1571415497617.png

1571415345505.png



J-20 has huge bumps, this increases drag, in fact F-35 has an ideal intake no bleed system, and it is optimised to the ideal pressure recovery of the intake, after Mach 1.6 pressure recovery falls drastically, by Mach 2 the engine will suffer drastic thrust loses, adding bleed systems only shows the intake is becoming inefficient, internal and external compression becomes only efficient after Mach 2.5, and they use mechanical variable geometry intakes such as those seen in SR-71 that move the intake central forebody cone, in fact adding bleed systems shows how inefficient the DSI intake has become, the main advantage of the DSI intake over the caret type is because it has no mechanical parts, no bleed system, if they reduce the bump size also it become less efficient, J-20 is a Mach 1.8 fighter, specially when its intakes are reducing pressure recovery the thrust is less efficient, the boundary layer also has to coincide with the intake cowl so by going farther than is design Mach limit it is ingesting more boundary layer and adding mechanical parts simply destroys the whole purpose of the design, it was no mechanical parts to reduce weight.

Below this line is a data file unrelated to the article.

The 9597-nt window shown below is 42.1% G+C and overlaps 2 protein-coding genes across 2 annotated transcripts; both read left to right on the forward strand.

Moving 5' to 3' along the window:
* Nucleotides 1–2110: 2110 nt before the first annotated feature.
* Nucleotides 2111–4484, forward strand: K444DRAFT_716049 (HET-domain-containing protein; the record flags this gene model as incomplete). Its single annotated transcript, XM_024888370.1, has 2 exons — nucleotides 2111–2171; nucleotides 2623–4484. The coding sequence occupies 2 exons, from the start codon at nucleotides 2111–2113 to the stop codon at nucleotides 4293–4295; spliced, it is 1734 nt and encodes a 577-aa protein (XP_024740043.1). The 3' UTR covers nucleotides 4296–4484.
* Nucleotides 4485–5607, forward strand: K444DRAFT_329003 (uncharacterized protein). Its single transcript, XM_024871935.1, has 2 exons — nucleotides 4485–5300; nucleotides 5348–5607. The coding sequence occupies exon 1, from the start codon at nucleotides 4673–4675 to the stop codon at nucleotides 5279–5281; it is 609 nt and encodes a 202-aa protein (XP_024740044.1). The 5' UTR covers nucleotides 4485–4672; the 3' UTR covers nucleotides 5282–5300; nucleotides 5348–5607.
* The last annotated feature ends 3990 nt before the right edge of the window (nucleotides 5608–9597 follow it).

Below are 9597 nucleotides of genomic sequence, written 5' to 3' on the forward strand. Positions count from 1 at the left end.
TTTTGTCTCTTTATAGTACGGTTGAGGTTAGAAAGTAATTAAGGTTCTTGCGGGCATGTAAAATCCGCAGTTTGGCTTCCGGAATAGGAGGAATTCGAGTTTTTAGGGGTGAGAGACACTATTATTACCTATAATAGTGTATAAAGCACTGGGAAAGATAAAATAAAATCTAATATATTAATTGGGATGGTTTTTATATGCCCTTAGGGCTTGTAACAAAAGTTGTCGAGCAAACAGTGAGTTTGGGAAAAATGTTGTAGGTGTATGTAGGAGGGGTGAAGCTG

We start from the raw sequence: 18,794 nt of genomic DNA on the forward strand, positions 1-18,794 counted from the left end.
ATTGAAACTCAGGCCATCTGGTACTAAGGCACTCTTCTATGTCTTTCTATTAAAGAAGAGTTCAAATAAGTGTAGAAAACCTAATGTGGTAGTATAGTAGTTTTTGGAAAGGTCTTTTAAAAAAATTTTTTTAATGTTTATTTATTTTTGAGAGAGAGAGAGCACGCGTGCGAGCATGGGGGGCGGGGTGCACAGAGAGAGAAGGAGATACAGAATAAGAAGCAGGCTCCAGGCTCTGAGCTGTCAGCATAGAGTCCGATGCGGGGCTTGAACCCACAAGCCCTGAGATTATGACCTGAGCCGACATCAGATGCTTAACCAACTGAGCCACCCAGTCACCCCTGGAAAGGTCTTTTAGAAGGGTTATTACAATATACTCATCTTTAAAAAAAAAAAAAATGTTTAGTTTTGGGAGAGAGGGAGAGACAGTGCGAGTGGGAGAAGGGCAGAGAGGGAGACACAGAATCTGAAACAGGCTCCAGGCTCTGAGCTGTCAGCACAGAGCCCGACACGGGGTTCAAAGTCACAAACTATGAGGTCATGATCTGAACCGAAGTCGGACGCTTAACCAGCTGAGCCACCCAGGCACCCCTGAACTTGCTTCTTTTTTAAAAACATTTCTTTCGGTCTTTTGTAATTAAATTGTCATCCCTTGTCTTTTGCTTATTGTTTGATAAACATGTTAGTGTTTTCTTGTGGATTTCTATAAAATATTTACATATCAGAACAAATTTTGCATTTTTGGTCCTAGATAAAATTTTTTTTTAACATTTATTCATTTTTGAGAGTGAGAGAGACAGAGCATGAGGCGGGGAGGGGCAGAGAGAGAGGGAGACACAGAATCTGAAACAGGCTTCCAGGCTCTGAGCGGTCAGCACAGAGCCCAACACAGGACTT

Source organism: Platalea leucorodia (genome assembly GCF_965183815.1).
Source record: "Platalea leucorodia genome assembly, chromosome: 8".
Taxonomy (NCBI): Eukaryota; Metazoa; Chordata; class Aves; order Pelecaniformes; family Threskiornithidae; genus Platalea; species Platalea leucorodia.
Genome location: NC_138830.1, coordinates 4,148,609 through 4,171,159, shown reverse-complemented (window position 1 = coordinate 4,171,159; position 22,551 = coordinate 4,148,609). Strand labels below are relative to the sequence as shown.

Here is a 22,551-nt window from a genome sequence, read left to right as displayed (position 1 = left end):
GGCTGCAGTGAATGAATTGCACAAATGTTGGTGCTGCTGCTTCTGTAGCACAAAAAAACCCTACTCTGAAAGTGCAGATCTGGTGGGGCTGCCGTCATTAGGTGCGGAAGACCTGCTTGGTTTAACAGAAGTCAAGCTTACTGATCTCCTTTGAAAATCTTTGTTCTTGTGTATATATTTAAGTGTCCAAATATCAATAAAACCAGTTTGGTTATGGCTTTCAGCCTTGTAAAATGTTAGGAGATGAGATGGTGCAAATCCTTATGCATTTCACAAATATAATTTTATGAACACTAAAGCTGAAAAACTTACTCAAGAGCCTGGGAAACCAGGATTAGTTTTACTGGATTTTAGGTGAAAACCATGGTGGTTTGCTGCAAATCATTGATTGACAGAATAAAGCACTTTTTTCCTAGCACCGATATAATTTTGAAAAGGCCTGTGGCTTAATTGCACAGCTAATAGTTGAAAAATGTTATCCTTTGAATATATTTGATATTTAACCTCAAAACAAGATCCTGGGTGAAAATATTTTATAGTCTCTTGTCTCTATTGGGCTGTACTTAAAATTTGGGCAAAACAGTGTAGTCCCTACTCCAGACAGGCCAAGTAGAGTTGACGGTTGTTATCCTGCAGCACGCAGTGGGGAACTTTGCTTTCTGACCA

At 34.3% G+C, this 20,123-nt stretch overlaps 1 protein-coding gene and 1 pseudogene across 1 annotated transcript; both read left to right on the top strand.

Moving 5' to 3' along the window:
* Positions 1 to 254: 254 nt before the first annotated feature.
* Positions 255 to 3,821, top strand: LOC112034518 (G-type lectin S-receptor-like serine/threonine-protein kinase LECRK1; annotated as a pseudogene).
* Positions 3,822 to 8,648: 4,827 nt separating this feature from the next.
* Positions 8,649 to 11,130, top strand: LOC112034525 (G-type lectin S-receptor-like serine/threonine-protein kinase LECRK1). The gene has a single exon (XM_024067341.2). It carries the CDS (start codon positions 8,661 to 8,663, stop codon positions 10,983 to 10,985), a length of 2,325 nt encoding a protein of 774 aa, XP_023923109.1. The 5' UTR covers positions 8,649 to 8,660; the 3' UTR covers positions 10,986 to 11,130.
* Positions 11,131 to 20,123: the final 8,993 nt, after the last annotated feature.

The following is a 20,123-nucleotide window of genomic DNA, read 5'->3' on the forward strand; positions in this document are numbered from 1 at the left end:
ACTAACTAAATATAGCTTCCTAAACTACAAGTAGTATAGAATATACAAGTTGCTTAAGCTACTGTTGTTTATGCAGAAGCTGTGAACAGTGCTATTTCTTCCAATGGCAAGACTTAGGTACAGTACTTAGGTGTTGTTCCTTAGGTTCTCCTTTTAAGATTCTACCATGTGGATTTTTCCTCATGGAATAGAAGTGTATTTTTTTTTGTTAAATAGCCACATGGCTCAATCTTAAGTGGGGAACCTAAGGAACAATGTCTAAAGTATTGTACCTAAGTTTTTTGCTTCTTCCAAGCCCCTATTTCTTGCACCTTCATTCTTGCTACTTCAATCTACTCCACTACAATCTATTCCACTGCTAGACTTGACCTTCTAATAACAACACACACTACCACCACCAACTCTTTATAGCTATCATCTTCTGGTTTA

The Chinese like propaganda, J-20 in order to have a truly efficient intake needs variable geometry intakes after Mach 2, adding any mechanical system makes DSI less attractive, in such a case it is better to opt for a caret type like F-22 and a caret type with variable geometry intake like Su-57